Zimbabwe recently decided to ban Internet access to its citizens and this was confirmed by the owner of the largest telecommunications company in the country. This would mean people cannot access to their favourite social media websites like Facebook, Twitter and WhatsApp through the normal regular way and would have to use tricks to do that.
If you check on Twitter, you can see that Zimbabweans have employed two tactics to get around the Internet ban problem: Have VPNs and signing up for Telegram Messenger. Downloading and using VPNs has become standard practice for people faced with an Internet ban and they use it to access the banned social media sites.
Interesting enough, it seems that they don’t need a VPN to access Telegram Messenger and this has resulted into Zimbabweans rallying each other to download and install the app.
Telegram people will notice a massive traffic of downloads in Zimbabwe 😂😂
— Gee’z not Hot🔥 (@tatendaGTM) January 17, 2019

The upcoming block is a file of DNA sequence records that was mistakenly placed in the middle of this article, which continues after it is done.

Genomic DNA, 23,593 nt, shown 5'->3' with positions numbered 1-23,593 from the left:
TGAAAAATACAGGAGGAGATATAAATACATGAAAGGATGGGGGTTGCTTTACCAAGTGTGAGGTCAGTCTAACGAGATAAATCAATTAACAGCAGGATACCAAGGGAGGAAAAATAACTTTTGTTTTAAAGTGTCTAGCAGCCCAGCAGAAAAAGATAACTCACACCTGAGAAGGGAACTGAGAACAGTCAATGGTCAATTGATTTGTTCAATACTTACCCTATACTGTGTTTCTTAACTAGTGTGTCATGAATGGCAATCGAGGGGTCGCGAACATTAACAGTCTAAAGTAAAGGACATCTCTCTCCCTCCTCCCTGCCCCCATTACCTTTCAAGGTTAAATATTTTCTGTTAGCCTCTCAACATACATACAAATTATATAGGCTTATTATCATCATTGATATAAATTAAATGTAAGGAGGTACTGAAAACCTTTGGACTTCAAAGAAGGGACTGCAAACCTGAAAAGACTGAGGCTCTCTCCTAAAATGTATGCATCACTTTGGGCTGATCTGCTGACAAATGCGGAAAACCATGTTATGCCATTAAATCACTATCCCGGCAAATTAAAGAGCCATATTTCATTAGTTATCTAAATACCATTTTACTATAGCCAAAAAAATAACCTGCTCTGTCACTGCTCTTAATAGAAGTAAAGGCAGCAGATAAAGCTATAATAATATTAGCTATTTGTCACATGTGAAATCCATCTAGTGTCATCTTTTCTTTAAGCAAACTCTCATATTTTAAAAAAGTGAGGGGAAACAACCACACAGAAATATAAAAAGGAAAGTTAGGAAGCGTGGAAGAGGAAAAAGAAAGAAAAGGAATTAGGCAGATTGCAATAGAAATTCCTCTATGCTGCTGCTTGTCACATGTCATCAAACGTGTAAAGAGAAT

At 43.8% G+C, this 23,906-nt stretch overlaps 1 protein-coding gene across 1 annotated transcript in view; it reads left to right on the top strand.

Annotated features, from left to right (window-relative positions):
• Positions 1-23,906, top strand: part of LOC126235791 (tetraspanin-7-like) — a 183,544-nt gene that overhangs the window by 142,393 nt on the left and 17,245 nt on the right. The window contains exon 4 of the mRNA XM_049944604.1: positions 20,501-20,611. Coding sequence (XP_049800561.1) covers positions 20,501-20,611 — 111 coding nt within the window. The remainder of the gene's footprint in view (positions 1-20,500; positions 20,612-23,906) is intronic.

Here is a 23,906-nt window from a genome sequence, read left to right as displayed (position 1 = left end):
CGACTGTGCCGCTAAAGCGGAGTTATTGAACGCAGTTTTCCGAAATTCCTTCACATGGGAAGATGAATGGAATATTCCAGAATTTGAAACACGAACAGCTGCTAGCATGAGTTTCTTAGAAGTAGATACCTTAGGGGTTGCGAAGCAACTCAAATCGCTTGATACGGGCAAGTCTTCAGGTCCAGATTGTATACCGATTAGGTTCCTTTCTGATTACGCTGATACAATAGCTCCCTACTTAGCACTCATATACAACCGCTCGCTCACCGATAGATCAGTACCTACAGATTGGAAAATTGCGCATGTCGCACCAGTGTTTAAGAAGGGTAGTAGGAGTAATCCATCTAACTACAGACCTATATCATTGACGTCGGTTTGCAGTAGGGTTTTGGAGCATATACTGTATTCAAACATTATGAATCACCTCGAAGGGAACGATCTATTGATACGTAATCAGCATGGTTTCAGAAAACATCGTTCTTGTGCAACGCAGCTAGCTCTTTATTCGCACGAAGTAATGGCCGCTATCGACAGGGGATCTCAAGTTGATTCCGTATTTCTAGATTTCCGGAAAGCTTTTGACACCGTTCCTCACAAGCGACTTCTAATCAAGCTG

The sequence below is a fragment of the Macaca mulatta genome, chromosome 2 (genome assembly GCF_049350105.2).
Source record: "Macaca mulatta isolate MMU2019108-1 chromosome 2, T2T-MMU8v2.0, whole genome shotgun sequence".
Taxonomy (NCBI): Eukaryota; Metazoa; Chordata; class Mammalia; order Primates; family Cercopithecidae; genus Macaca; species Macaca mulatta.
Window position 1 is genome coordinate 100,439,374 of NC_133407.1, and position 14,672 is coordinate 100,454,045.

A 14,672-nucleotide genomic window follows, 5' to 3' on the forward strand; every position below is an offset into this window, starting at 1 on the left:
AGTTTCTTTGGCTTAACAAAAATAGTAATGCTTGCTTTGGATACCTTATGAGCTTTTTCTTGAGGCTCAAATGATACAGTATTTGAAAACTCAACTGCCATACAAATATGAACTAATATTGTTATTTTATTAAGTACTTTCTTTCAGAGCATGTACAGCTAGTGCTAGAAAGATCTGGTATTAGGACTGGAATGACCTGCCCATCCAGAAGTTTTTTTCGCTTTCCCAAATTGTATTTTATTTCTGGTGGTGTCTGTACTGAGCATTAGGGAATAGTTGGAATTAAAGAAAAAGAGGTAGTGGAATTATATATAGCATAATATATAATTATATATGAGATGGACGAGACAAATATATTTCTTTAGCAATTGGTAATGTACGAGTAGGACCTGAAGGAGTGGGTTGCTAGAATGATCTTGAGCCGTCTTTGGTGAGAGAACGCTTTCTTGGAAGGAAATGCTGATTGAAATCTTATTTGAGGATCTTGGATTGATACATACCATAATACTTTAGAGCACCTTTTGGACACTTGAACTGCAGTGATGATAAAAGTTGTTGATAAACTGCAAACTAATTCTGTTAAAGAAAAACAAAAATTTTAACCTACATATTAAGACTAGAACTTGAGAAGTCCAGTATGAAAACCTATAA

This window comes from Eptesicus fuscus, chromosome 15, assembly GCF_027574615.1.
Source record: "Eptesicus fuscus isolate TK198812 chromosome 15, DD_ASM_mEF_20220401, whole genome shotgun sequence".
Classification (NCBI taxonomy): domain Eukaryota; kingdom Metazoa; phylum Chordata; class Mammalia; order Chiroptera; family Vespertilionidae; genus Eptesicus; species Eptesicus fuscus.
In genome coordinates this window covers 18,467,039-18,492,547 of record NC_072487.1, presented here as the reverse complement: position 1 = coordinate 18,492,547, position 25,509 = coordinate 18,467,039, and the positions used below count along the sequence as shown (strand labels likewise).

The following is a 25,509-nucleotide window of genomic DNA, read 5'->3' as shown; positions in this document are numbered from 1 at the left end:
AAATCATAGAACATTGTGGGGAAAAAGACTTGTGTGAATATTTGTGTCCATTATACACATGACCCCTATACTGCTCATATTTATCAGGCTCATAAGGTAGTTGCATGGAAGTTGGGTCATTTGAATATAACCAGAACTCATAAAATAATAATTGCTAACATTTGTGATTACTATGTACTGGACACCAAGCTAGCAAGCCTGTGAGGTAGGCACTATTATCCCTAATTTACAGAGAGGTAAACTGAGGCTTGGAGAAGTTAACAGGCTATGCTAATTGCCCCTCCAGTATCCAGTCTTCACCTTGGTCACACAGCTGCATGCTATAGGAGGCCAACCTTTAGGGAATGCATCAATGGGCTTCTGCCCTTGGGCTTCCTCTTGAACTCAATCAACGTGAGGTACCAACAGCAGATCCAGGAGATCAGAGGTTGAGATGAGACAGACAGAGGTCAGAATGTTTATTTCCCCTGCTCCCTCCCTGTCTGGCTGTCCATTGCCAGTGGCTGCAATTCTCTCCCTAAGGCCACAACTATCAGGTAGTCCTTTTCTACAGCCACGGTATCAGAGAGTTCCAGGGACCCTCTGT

— munotida (@realmunotida) January 18, 2019
Join Zimleague Zimbabwe on Telegram Group no censorship no net blocking there https://t.co/dju4UDfp7U
— Zimleague Zimbabwe🇿🇼 (@zimleague) January 17, 2019
Zimbabweans have even gone ahead to form Telegram Supergroups, which can have as many as 10,000 members!
Join Gweru on Telegram group https://t.co/W6Aq3EHN8L
Join Zimbabwe on Telegram grouphttps://t.co/cKpDGEopzj
— 🆃🅴🅲🅷 🅷🆄🅱 263 (@techhub263) January 17, 2019
Telegram is able to do this because it has a trick up its sleeve: Domain fronting. This trick essentially “hosts a service on another company’s systems and effectively hides the traffic source” as explained by the Wired. They can make the requests look like they came from Google servers for example and if they want to block Telegram, they will have to block google.com. This trick has allowed Telegram to be accessible in its home country, Russia where there has been so many attempts to block it.
This is not the first time we have seen people turn to Telegram when WhatsApp is blocked in their country. In 2015, Telegram gained 1 million users in one day when WhatsApp was banned in Brazil.